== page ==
Much like solar cells, the solid-state TPV cells developed by the MIT and NREL engineers utilize semiconducting materials with a particular bandgap – the minimum amount of energy required for an electron to break free of its bound state. If a high-energy photon is absorbed, the semiconductive material in the TPV cell can kick an electron across the bandgap, which excites the electron into a free state and generates electricity without moving rotors or blades.
While many semiconductive materials have been tested in the past, the TPV engineered by Henry's team uses two layers of materials with gallium, indium, aluminum, and arsenic to turn the heat produced photon into electricity.
The first layer captures a heat source's highest-energy photons and converts them into electricity, while lower-energy photons that pass through the first layer are captured by the second and converted to add to the generated voltage. A highly reflective gold film was added to the back of the cell to bounce photons back up through the semiconductive materials to the heat source, rather than being absorbed as wasted heat.
In lab testing, the new TPV cell maintained an efficiency of around 40% over a temperature range of 1,900C to 2,400C (3,450F to 4,350F).
"We can get a high efficiency over a broad range of temperatures relevant for thermal batteries," Henry says.
While such a device made with critical metals and gold sounds expensive, a paper published in the science journal "Nature," indicates the costs to build and operate thermal energy grid storage systems utilizing the new TPV cell would compete with traditional steam turbine power plants.
Using graphite to store the heat, which was the most efficient thermal storage medium identified, and the TPV cell developed by the MIT and NREL team would cost less than US$10 per kilowatt-hour of energy storage capacity to build. This would enable long-term thermal energy grid storage systems to be developed below the US$20 per kWh cost target that allows renewable energy with storage to be cost-competitive with fossil fuels.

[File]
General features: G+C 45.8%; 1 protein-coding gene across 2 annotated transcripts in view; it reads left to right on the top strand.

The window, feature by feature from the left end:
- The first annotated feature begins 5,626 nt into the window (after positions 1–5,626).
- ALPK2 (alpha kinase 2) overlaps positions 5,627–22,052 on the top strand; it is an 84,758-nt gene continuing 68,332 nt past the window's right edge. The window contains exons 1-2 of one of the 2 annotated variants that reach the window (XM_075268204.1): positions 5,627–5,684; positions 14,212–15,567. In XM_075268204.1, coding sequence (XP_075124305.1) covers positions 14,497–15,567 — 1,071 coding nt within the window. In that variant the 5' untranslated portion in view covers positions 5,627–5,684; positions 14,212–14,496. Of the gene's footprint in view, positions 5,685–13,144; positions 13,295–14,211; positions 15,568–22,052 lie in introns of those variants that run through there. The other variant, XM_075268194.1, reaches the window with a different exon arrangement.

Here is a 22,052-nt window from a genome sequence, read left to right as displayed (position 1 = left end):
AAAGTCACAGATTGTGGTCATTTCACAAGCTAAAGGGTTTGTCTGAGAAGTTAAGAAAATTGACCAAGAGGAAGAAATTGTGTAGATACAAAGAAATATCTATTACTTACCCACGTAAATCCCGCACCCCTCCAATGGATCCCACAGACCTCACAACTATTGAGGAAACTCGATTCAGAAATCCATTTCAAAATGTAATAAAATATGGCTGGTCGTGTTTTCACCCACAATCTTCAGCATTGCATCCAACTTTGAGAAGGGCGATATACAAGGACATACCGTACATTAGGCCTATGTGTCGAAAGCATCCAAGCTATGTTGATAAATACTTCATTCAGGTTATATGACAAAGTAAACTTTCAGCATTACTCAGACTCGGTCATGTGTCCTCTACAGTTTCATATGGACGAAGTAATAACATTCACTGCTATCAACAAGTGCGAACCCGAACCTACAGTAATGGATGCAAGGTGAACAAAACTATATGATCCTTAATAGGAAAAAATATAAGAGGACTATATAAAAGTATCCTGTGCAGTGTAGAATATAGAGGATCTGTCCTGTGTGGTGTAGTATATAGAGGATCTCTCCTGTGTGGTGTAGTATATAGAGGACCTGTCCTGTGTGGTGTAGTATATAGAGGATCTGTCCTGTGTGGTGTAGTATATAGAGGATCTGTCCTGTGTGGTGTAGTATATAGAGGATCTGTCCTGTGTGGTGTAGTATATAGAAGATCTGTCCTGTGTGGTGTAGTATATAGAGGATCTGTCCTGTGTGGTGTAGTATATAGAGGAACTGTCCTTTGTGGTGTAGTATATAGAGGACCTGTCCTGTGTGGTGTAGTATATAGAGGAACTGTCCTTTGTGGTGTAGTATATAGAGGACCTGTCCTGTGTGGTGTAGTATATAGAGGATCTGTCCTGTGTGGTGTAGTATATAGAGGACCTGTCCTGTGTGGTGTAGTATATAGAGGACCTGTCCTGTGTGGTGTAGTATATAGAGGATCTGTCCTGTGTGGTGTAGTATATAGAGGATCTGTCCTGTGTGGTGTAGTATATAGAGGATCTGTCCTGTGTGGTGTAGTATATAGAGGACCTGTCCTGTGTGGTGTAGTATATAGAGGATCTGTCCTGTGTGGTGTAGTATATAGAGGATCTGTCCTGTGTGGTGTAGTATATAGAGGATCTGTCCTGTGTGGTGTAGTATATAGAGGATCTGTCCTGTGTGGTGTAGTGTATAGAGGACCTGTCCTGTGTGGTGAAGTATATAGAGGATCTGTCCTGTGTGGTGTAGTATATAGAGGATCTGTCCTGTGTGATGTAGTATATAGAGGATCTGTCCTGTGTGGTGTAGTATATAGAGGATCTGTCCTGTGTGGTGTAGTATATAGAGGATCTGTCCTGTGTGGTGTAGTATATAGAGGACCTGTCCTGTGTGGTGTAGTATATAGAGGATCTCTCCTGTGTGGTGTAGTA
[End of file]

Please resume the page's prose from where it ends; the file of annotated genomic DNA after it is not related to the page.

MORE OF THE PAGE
"There's definitely a huge net positive here in terms of sustainability," Henry says. "The technology is safe, environmentally benign in its life cycle, and can have a tremendous impact on abating carbon dioxide emissions from electricity production."
The next step for the MIT and NREL research team is to scale up their experiment, which utilized a cell that was only about one square centimeter.
For a grid-scale thermal battery system, Henry envisions the TPV cells would need to be about 10,000 square feet, or about a quarter of the size of a football field, which would be installed in climate-controlled warehouses to draw power from huge banks of stored solar energy.
Given the thermal converting technology's similarities to photovoltaic cells used in traditional solar panels, the MIT professor says the infrastructure already exists to produce the TPV cells his team developed.
This research was supported, in part, by the U.S. Department of Energy.
The Nature article on this technology "Thermophotovoltaic efficiency of 40%" can be read at https://www.nature.com/articles/s41586-022-04473-y#Sec4.